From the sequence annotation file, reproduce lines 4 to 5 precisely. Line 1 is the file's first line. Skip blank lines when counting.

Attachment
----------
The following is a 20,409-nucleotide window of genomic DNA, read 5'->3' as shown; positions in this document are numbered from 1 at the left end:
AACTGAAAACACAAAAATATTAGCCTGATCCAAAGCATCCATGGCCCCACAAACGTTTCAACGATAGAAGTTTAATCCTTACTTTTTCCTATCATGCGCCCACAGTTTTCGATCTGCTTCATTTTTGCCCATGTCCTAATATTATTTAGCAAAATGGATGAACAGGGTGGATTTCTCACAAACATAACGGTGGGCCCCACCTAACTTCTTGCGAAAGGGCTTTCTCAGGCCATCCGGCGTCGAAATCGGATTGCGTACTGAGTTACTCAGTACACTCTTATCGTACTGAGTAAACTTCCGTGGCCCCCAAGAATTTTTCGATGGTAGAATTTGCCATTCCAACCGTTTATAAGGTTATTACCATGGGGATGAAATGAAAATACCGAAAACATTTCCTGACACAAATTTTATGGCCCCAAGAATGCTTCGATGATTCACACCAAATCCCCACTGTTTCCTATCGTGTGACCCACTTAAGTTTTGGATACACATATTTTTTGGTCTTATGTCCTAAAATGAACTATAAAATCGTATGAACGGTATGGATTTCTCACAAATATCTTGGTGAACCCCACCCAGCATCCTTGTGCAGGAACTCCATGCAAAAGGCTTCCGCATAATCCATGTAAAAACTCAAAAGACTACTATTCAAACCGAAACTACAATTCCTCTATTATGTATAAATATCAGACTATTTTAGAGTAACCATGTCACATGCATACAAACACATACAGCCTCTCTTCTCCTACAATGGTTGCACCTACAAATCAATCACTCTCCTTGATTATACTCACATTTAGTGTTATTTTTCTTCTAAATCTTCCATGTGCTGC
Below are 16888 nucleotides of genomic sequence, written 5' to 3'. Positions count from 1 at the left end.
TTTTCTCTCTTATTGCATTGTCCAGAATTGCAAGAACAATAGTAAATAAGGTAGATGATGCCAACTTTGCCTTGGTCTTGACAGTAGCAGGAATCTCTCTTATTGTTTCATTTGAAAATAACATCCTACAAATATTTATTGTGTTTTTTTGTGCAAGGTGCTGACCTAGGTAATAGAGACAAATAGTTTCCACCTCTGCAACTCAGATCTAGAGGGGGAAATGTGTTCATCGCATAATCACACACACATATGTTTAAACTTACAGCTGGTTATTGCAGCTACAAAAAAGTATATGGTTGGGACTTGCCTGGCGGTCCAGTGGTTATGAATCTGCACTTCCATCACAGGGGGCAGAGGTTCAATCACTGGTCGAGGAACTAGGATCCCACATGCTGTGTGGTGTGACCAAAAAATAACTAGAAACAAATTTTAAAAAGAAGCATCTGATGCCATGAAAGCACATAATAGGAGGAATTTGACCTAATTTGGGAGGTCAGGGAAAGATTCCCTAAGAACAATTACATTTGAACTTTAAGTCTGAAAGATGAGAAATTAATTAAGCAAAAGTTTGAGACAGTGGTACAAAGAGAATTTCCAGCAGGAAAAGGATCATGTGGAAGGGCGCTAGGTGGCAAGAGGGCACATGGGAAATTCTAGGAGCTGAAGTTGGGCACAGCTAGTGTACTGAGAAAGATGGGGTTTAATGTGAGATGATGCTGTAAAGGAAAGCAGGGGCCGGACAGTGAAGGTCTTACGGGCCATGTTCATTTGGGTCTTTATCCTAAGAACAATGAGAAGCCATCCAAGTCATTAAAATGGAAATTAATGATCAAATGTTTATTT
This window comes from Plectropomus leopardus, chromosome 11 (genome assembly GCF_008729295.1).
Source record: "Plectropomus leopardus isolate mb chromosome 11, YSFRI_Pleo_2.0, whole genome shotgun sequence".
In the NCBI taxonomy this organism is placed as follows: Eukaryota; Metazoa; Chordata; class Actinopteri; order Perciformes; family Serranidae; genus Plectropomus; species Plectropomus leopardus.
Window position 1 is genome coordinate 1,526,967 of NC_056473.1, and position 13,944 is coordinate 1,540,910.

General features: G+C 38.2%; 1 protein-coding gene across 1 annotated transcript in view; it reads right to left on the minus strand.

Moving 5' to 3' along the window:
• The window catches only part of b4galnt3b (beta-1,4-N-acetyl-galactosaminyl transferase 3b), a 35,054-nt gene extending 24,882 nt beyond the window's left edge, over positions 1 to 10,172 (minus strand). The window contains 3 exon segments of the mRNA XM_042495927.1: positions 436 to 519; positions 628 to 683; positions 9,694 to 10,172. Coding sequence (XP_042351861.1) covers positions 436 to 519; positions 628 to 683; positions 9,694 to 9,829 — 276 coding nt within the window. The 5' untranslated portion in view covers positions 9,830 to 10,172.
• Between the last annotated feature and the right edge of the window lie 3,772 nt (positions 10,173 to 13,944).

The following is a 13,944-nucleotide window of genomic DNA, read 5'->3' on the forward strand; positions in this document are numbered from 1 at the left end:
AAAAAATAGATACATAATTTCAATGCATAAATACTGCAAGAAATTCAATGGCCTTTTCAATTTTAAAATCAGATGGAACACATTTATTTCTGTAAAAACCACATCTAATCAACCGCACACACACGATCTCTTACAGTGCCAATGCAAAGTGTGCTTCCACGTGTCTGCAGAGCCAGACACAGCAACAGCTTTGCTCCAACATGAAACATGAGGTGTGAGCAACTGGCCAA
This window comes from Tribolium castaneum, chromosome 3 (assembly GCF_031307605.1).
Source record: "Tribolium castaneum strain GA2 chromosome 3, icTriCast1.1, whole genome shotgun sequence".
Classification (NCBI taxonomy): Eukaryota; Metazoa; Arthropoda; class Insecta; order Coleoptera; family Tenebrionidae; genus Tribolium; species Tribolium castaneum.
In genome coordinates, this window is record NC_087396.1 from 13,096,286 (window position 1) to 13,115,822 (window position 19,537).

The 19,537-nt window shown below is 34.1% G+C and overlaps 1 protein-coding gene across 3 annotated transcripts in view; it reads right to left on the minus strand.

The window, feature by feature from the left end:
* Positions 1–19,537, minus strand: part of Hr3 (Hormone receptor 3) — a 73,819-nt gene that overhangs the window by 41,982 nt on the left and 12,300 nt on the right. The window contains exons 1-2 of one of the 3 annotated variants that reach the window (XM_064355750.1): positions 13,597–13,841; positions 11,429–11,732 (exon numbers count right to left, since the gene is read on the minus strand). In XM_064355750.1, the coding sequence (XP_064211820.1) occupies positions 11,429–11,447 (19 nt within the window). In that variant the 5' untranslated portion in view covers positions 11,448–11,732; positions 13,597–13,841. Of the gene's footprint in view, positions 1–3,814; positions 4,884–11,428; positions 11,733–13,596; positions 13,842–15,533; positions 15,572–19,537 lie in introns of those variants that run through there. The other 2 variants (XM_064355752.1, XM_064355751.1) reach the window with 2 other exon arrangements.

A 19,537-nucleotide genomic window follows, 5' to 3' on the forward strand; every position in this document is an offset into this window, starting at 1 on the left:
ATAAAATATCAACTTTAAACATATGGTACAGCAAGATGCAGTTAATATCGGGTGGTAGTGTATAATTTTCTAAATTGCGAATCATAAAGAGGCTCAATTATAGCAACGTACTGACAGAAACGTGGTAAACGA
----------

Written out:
TTTTCTCTCTTATTGCATTGTCCAGAATTGCAAGAACAATAGTAAATAAGGTAGATGATGCCAACTTTGCCTTGGTCTTGACAGTAGCAGGAATCTCTCTTATTGTTTCATTTGAAAATAACATCCTACAAATATTTATTGTGTTTTTTTGTGCAAGGTGCTGACCTAGGTAATAGAGACAAATAGTTTCCACCTCTGCAACTCAGATCTAGAGGGGGAAATGTGTTCATCGCATAATCACACACACATATGTTTAAACTTACAGCTGGTTATTGCAGCTACAAAAAAGTATATGGTTGGGACTTGCCTGGCGGTCCAGTGGTTATGAATCTGCACTTCCATCACAGGGGGCAGAGGTTCAATCACTGGTCGAGGAACTAGGATCCCACATGCTGTGTGGTGTGACCAAAAAATAACTAGAAACAAATTTTAAAAAGAAGCATCTGATGCCATGAAAGCACATAATAGGAGGAATTTGACCTAATTTGGGAGGTCAGGGAAAGATTCCCTAAGAACAATTACATTTGAACTTTAAGTCTGAAAGATGAGAAATTAATTAAGCAAAAGTTTGAGACAGTGGTACAAAGAGAATTTCCAGCAGGAAAAGGATCATGTGGAAGGGCGCTAGGTGGCAAGAGGGCACATGGGAAATTCTAGGAGCTGAAGTTGGGCACAGCTAGTGTACTGAGAAAGATGGGGTTTAATGTGAGATGATGCTGTAAAGGAAAGCAGGGGCCGGACAGTGAAGGTCTTACGGGCCATGTTCATTTGGGTCTTTATCCTAAGAACAATGAGAAGCCATCCAAGTCATTAAAATGGAAATTAATGATCAAATGTTTATTT
This window comes from Plectropomus leopardus, chromosome 11 (genome assembly GCF_008729295.1).